My wife, Linda, has many impressive qualities, not the least of which is an inexplicable affection for skinny, middle-aged bald men.
But her superpower is her ability to connect the dots – between people and the vital information they possess.
Nowhere is this on greater display than when we travel.
We like to venture off the beaten path, a strategy that invariably leads to unusual experiences. But it also means that you spend a lot of time steeped in confusion.
Consider our recent trip to Costa Rica, a place where we know nobody and speak the language at the approximate level of a precocious three-year-old.
One hot afternoon, we were looking for a good place to eat lunch. If it were just me, I would have rolled the dice and eaten at the first spot that seemed decent.
Instead, she walked into a place that offered surfing lessons, assuming (rightly, it turned out) that since they cater to tourists, they would – unlike most Costa Ricans – speak English. Five minutes later, we had a lunch recommendation in hand.
Then the owner of the surf shop called a cab driver she knew, negotiated the fare for us in Spanish, and sent us on our way.
After a fantastic lunch, Linda approached a couple next to us that she had overheard speaking English and asked a few more questions about the local area.
Next thing I knew, they offered to drive us back to town. Along the way, they mentioned that friends of theirs owned a terrific lodge nearby where we ended up staying for a couple of days when we returned to the area the following week.
And that’s just one example.
Throughout our time in Costa Rica, Linda jumped from person to person like some kind of viral … okay, bad analogy. The point is, she kept uncovering useful information, little known recommendations, and friends of friends who kept the ball rolling.
I know I’m supposed to be the relationship marketer in the family, but it occurred to me that what Linda does naturally is exactly the approach I recommend for tiny professional service firms and solos.
It’s about quality, not quantity.
We read the guidebooks and online info like everyone else. But those tend to be outdated and at the 30,000-foot level. The people with the best information are the locals.
The surf shop woman lives right there – it’s no surprise she knows the best places to eat and the cab drivers who can be trusted.
Your marketing “locals” are the three or four hundred people on Earth you already know (also known as the people you don’t bother staying in touch with because you’re too busy worrying about your SEO rankings).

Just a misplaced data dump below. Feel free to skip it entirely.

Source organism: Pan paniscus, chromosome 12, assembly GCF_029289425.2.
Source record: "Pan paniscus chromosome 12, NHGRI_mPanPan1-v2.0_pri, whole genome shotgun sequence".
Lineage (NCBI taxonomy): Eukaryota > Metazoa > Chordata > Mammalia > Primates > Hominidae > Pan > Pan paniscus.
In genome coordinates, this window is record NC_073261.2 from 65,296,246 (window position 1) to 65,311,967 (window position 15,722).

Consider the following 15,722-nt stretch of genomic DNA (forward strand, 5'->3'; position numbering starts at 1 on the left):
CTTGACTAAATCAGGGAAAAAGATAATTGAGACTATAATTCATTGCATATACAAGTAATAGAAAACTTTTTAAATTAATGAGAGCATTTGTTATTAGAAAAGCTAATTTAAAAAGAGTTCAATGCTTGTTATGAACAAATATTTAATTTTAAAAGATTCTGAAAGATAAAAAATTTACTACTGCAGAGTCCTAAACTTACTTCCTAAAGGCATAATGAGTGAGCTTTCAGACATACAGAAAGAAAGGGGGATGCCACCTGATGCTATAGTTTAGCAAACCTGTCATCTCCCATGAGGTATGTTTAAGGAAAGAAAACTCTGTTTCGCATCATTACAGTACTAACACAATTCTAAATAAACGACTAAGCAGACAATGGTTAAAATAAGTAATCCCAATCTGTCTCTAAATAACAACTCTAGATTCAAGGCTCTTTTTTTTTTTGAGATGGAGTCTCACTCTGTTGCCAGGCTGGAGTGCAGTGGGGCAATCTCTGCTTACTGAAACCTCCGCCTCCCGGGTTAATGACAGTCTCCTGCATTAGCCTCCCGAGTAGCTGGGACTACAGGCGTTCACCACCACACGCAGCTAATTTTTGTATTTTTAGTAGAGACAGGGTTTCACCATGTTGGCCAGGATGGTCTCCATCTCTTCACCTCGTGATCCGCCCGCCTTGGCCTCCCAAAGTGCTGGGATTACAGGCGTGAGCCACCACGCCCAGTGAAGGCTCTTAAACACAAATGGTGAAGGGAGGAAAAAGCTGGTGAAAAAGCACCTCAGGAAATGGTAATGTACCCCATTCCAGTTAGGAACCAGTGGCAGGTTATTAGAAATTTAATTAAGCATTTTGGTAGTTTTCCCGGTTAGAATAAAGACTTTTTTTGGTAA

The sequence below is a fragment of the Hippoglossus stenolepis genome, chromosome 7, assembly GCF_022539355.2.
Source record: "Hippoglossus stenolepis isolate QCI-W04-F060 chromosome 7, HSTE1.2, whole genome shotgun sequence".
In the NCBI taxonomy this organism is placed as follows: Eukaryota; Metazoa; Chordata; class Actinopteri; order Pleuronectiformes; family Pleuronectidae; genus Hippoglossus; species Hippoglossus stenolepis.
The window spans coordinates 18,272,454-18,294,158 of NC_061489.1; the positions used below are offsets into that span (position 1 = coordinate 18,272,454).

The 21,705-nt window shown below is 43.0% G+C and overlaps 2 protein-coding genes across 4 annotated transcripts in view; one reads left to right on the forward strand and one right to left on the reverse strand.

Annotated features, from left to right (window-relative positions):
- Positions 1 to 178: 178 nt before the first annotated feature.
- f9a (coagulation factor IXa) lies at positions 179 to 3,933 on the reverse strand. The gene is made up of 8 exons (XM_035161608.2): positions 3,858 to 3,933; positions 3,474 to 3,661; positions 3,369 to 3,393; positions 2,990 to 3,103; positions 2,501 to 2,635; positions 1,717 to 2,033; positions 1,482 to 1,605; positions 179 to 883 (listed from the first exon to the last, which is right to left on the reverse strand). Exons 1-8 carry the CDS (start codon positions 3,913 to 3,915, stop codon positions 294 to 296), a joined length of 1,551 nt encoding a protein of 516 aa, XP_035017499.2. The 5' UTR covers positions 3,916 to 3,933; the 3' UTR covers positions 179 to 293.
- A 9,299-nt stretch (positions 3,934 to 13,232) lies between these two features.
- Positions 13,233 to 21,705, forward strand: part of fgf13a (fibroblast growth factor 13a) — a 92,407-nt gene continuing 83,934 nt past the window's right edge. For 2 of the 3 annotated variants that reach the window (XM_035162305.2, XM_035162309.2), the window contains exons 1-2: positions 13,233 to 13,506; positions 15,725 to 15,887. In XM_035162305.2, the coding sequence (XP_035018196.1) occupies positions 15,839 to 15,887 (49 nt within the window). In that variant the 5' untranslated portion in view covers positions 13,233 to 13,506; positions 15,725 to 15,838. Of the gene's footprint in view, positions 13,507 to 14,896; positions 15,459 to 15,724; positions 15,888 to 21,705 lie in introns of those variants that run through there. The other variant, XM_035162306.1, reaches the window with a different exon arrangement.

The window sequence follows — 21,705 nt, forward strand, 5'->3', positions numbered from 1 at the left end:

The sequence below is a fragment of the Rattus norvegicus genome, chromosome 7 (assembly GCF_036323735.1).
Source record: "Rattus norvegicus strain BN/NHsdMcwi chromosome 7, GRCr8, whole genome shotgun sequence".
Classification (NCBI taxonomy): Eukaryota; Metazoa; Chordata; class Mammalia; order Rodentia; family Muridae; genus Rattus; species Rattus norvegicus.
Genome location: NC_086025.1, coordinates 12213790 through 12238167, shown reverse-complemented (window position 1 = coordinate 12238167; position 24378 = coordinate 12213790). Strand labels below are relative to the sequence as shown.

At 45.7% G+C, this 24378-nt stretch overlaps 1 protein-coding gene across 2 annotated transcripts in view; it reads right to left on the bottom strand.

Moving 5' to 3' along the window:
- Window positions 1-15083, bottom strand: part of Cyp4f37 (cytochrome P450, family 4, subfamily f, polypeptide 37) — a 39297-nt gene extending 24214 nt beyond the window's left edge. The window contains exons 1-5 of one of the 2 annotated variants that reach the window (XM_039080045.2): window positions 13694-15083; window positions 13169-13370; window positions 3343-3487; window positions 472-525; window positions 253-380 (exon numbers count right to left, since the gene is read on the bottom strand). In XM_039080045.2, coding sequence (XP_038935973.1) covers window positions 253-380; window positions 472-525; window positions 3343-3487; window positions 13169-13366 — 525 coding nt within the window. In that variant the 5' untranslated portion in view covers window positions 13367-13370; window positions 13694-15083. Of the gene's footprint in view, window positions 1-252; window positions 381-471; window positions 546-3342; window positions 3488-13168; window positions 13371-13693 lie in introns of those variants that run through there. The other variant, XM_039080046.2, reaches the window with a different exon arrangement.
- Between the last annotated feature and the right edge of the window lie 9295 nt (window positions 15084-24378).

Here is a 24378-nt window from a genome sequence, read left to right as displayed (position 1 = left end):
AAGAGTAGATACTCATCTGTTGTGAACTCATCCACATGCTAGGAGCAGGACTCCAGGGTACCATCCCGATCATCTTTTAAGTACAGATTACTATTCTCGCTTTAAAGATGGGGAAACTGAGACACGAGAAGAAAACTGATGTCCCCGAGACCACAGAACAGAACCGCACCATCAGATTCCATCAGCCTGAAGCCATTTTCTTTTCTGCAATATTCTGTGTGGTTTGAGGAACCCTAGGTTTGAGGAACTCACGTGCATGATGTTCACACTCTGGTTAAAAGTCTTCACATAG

These people know, like and trust you. The numbers may be small, but their willingness and ability to spread the word about you is off the charts.
Mistakes don’t matter.
Many times, of course, these casual conversations go nowhere.
Sometimes people give you bad information. Sometimes you can’t find anyone who can help. Sometimes the person you approach in a store turns out to be a mannequin (my bad, he looked so real).
But the upside is high and the cost of error is low.
Relationship-based marketing works the same way. Most of the people you send an email to, meet over a cup of coffee, or connect with at a networking event, don’t lead to business right away (if ever).
But some do. And those are invariably high quality because they are referral-based and they circumvent the cold-call, dog-and-pony-show dance of trying to sell to a stranger.
It requires a long term view and a leap of faith.
Linda didn’t walk into the surf shop with the goal of finding a cool jungle lodge to stay at the following week. That piece of information was two steps and several hours down the road.
But she’s been applying this approach long enough and consistently enough to know that as long as she keeps asking questions and moving from person to person, the gems will reveal themselves.
The same applies to your marketing: You can’t see the end point from where you’re standing and there’s a very good chance that nothing you do today will bring you business tomorrow.
But… if you can keep the relationship ball rolling, it all just keeps coming back your way.
Here’s the bottom line.
Relationship marketing is random, but it’s not luck. Luck is finding money on the street – great when it happens but completely out of your control.
Relationship marketing is about staying in front of the people you know, over and over again in a way that positions you as a likeable expert.
Do that consistently and not only will you uncover a ton of great places to eat lunch, you’ll bump into plenty of new clients along the way.
- Have you ever jumped from person to person? Explain.
- How many languages do you speak?
- Are you good at keeping in touch with the people you already know?